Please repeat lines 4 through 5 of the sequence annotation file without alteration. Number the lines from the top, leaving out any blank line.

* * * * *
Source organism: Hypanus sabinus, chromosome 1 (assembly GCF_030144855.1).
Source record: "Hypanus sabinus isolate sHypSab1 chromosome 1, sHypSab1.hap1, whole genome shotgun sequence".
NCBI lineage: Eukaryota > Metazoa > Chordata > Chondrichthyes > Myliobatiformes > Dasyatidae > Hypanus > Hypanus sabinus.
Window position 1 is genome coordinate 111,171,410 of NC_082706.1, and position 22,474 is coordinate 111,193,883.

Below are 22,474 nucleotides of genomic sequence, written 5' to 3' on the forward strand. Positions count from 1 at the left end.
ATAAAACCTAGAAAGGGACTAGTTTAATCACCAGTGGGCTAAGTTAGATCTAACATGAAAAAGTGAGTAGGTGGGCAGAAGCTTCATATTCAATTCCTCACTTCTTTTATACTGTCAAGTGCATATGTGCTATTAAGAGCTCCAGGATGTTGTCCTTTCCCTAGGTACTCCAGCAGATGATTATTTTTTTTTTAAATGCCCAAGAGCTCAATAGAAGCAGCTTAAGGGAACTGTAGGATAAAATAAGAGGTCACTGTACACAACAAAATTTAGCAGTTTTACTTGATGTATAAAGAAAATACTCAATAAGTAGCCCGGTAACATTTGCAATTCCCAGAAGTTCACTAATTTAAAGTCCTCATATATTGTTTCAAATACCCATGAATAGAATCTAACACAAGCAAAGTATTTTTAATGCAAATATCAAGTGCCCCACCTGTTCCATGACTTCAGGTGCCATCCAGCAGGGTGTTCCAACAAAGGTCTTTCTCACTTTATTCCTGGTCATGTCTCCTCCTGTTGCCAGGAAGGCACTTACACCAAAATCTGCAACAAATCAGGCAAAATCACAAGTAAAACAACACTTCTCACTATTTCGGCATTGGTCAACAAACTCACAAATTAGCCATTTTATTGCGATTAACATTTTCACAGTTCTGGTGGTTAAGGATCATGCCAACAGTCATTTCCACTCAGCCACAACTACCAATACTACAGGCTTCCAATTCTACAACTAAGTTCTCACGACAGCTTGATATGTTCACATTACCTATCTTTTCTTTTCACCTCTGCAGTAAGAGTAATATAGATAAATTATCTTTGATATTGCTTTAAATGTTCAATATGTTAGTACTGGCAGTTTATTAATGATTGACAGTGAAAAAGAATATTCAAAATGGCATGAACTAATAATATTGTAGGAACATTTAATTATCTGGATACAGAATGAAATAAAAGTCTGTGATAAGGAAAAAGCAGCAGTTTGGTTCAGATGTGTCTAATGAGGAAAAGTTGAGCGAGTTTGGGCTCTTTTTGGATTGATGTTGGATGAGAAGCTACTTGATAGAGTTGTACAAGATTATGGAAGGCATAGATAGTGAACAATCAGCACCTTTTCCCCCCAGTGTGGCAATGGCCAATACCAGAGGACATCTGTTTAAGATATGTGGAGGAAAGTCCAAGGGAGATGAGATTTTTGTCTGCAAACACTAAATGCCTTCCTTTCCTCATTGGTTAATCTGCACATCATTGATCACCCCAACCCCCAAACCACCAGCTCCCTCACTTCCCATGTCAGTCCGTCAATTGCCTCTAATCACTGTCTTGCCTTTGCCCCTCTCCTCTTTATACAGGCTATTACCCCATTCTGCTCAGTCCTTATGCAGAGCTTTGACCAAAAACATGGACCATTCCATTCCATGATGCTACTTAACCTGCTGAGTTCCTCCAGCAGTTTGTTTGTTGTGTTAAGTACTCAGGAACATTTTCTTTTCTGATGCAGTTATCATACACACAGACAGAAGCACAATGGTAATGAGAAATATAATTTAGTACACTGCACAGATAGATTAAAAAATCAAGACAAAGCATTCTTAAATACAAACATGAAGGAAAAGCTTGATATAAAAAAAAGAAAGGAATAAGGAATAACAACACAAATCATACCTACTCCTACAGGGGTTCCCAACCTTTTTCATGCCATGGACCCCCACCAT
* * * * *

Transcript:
Window position 1 is genome coordinate 111,171,410 of NC_082706.1, and position 22,474 is coordinate 111,193,883.

Below are 22,474 nucleotides of genomic sequence, written 5' to 3' on the forward strand. Positions count from 1 at the left end.